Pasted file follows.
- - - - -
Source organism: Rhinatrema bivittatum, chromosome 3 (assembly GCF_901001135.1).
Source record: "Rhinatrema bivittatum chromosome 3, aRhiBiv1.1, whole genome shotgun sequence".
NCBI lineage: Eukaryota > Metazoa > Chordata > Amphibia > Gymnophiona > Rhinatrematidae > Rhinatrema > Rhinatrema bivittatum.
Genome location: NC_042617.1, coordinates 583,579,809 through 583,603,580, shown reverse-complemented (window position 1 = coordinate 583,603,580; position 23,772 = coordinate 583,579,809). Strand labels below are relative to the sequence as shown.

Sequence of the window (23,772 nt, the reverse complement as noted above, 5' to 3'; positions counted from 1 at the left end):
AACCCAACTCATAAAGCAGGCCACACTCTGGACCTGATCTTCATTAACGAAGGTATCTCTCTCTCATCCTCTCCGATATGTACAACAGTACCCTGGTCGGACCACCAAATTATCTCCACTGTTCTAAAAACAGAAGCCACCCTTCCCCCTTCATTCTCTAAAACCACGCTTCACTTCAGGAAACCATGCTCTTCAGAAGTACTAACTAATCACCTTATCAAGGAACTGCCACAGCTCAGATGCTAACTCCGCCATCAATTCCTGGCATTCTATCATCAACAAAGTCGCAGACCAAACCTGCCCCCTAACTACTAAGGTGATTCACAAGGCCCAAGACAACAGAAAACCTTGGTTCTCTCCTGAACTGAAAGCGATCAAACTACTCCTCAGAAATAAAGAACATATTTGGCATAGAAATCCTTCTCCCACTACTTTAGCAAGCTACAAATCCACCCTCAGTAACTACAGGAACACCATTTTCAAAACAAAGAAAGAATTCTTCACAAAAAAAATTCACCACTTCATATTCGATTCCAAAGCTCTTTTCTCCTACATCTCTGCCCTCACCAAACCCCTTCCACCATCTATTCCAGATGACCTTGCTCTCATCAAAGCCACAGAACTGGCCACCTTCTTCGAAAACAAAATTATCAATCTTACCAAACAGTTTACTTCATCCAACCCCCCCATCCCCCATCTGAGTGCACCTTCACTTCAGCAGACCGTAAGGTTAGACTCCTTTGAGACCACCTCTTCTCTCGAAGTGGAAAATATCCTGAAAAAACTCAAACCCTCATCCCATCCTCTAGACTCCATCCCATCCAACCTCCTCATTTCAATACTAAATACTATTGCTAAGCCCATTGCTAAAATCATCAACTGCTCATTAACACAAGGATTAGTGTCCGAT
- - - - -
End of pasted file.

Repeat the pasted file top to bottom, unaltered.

Source organism: Rhinatrema bivittatum, chromosome 3 (assembly GCF_901001135.1).
Source record: "Rhinatrema bivittatum chromosome 3, aRhiBiv1.1, whole genome shotgun sequence".
NCBI lineage: Eukaryota > Metazoa > Chordata > Amphibia > Gymnophiona > Rhinatrematidae > Rhinatrema > Rhinatrema bivittatum.
Genome location: NC_042617.1, coordinates 583,579,809 through 583,603,580, shown reverse-complemented (window position 1 = coordinate 583,603,580; position 23,772 = coordinate 583,579,809). Strand labels below are relative to the sequence as shown.

Sequence of the window (23,772 nt, the reverse complement as noted above, 5' to 3'; positions counted from 1 at the left end):
AACCCAACTCATAAAGCAGGCCACACTCTGGACCTGATCTTCATTAACGAAGGTATCTCTCTCTCATCCTCTCCGATATGTACAACAGTACCCTGGTCGGACCACCAAATTATCTCCACTGTTCTAAAAACAGAAGCCACCCTTCCCCCTTCATTCTCTAAAACCACGCTTCACTTCAGGAAACCATGCTCTTCAGAAGTACTAACTAATCACCTTATCAAGGAACTGCCACAGCTCAGATGCTAACTCCGCCATCAATTCCTGGCATTCTATCATCAACAAAGTCGCAGACCAAACCTGCCCCCTAACTACTAAGGTGATTCACAAGGCCCAAGACAACAGAAAACCTTGGTTCTCTCCTGAACTGAAAGCGATCAAACTACTCCTCAGAAATAAAGAACATATTTGGCATAGAAATCCTTCTCCCACTACTTTAGCAAGCTACAAATCCACCCTCAGTAACTACAGGAACACCATTTTCAAAACAAAGAAAGAATTCTTCACAAAAAAAATTCACCACTTCATATTCGATTCCAAAGCTCTTTTCTCCTACATCTCTGCCCTCACCAAACCCCTTCCACCATCTATTCCAGATGACCTTGCTCTCATCAAAGCCACAGAACTGGCCACCTTCTTCGAAAACAAAATTATCAATCTTACCAAACAGTTTACTTCATCCAACCCCCCCATCCCCCATCTGAGTGCACCTTCACTTCAGCAGACCGTAAGGTTAGACTCCTTTGAGACCACCTCTTCTCTCGAAGTGGAAAATATCCTGAAAAAACTCAAACCCTCATCCCATCCTCTAGACTCCATCCCATCCAACCTCCTCATTTCAATACTAAATACTATTGCTAAGCCCATTGCTAAAATCATCAACTGCTCATTAACACAAGGATTAGTGTCCGAT